Now fast-forward (use your remote) to 2007, when Greenaway conjoined the moribund arts of painting and narrative filmmaking to make Nightwatching, a highly stylized yet undeniably linear film (and it runs 2 hours and 15 minutes!) which dramatizes the thesis that Rembrandt’s The Nightwatch (1642) is a coded indictment of murder plotted by the very men it depicts, men who later conspired to ruin the painter who had outed them. That film has acquired a pendant of sorts, Greenaway’s Rembrandt’s J’accuse (2008, 86 minutes), which is making its U.S. theatrical debut at New York’s Film Forum [Oct. 21-Nov. 3].
With Rembrandt’s J’accuse, Greenaway distills the narrative of Nightwatching into a high-tech art history lecture. He replays and shuffles the story, incorporates footage from the first film and new reenactments, digresses with flamboyant erudition into the political and mercantile arcana of 17th-century Holland, and avails himself of the digital wizardry—limbs move, rain falls, diagrams slice across the composition—that activates his Leonardo and Veronese extravaganzas. The debut of Rembrandt’s J’accuse has coincided with New York’s celebration of the 400th anniversary of Henry Hudson’s arrival on these shores and the establishment of New Amsterdam. Observances have ranged from a Vermeer exhibition at the Metropolitan Museum to the re-creation of a Dutch village downtown. The enterprising burgher class that funded Hudson’s expedition and later underwrote the achievements of the so-called Golden Age in Holland is portrayed by Greenaway as a murderous, lecherous, venal, envious lot.
Rembrandt’s J’accuse unfolds as a police procedural, a point-by-point investigation into the murder by musket fire of the leader of the militia whose group portrait Rembrandt was contracted to paint. With his head and shoulders materializing on screen like an errant passport photo, Greenaway is narrator, investigator and prosecutor. The film opens outside the Rijksmuseum—the painting hangs within—which is punningly declared “the scene of a shooting.” We return to the museum at the conclusion, to see Greenaway insisting that we must “re-open the case.”
The credits of both Rembrandt films cite no sources, so it is impossible to say how much of Greenaway’s analysis of the perfidy allegedly encoded in The Nightwatch is supported by documentation and research. The defense might dismiss his assertions as hearsay and speculation. Certainly Nightwatching and Rembrandt’s J’accuse share many essential ingredients with Greenaway’s utterly and deliciously fabricated early feature The Draughtsman’s Contract (1982): murder, sex, deception, greed and not one but an entire suite of images in which clues to a conspiracy are not “read”—with fatal consequences—by the very artist who renders them. As in the Rembrandt films, these visual clues are described as adding up to an “indictment.”
Given the additional complaints embedded in the Nightwatch films, it could be said that we are also watching Greenaway’s J’accuse. If he once blamed the remote control for killing narrative film, in Rembrandt’s J’accuse Greenaway holds “visual illiteracy” responsible for our “impoverished cinema.” He bombards us with pertinent but visually inaccessible facts (quick: name the four major print markets in Rembrandt’s Holland) even as we are chastised for our inability to read what is right before our lazy eyes: the homosexual implications of a hand’s shadow on a groin, the satanic tail suggested by a dangling red sash. Greenaway is a gadfly with a grievance: early in Rembrandt’s J’accuse, he bitterly deplores the fact that the ability to interpret the “manufactured image” is currently “undernourished, ill-informed and impoverished.”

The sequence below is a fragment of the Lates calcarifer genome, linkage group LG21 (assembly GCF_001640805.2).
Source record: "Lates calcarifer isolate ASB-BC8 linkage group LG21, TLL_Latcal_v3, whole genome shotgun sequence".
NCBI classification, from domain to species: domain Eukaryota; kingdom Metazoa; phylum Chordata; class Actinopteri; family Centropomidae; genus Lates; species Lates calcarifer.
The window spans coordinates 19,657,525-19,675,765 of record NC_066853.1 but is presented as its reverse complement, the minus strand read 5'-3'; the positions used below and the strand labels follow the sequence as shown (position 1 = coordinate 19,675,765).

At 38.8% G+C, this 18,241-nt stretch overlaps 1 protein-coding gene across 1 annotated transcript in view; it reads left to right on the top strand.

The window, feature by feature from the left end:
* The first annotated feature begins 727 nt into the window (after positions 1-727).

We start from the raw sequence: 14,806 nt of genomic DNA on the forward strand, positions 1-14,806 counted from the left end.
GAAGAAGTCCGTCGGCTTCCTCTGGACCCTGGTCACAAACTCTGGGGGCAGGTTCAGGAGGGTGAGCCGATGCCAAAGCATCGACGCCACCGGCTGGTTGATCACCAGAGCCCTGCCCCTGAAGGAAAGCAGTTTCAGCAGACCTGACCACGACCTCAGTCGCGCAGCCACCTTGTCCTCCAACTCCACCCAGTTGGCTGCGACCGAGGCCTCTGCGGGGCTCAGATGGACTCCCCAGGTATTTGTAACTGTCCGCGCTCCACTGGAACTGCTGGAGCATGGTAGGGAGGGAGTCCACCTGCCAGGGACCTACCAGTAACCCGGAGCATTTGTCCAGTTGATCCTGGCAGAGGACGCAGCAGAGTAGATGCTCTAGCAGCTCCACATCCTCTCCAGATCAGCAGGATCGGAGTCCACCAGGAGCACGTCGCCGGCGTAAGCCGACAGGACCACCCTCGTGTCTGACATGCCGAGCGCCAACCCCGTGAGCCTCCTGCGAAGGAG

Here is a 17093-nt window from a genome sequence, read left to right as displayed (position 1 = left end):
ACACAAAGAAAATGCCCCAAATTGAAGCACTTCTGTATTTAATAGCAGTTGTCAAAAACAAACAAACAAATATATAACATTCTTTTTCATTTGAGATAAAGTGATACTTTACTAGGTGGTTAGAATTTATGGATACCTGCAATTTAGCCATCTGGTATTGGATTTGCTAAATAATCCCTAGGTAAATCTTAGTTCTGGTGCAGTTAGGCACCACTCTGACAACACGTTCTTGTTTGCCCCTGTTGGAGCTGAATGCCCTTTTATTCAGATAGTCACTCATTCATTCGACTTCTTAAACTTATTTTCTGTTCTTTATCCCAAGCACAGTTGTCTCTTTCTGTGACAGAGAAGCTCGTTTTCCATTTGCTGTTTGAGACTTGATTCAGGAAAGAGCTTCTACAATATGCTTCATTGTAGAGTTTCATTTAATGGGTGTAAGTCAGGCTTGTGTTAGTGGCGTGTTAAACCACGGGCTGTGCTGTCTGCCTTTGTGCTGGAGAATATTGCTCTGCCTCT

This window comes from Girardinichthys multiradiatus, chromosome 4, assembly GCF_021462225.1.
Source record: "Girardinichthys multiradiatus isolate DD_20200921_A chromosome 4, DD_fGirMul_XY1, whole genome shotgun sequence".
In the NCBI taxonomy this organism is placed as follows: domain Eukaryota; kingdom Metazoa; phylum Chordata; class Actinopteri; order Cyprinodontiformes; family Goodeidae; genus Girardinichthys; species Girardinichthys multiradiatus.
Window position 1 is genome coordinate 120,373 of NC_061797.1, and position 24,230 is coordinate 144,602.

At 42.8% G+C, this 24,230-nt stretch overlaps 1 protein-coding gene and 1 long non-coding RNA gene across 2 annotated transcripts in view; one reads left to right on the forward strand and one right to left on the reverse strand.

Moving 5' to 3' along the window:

The “manufactured image.” Noting their similar conditions of neglect and misunderstanding, Greenaway finds a shareable name for both cinema and painting, the latter disparaged by Kaprow as the “flat rectangle,” which is, after all, not unlike a screen. Yet, as Greenaway might say, here is another mystery: while his own films are “difficult,” too arty to have mass appeal, the paintings he has selected for elucidation (Las Meninas and Guernica are in the wings) are all crowd-pleasing chestnuts with high-wattage stories. He has called them “Cecil B. DeMille Cinerama canvases.” For so determined a scold, Greenaway may be giving himself a free pass with this choice of popular material. But at least he has signed on to play the role of the true mother to Kaprow’s Solomon: faced with the proposition that the baby be cut in half, Greenaway will not permit action and painting to be sundered.
--By Marcia C. Vetrocq
Photos: Novemeber 2009 Cover: Shadi Ghadirian: Untitled from Qajar (detail), 2005, digital color coupler print, 173⁄8 by 115⁄8 inches. Photo courtesy Leila Taghinia-Milani Heller Gallery, New York.
Scene from Peter Greenaway’s Rembrandt’s J’accuse, 2008, 86 minutes. Courtesy of ContentFilm International.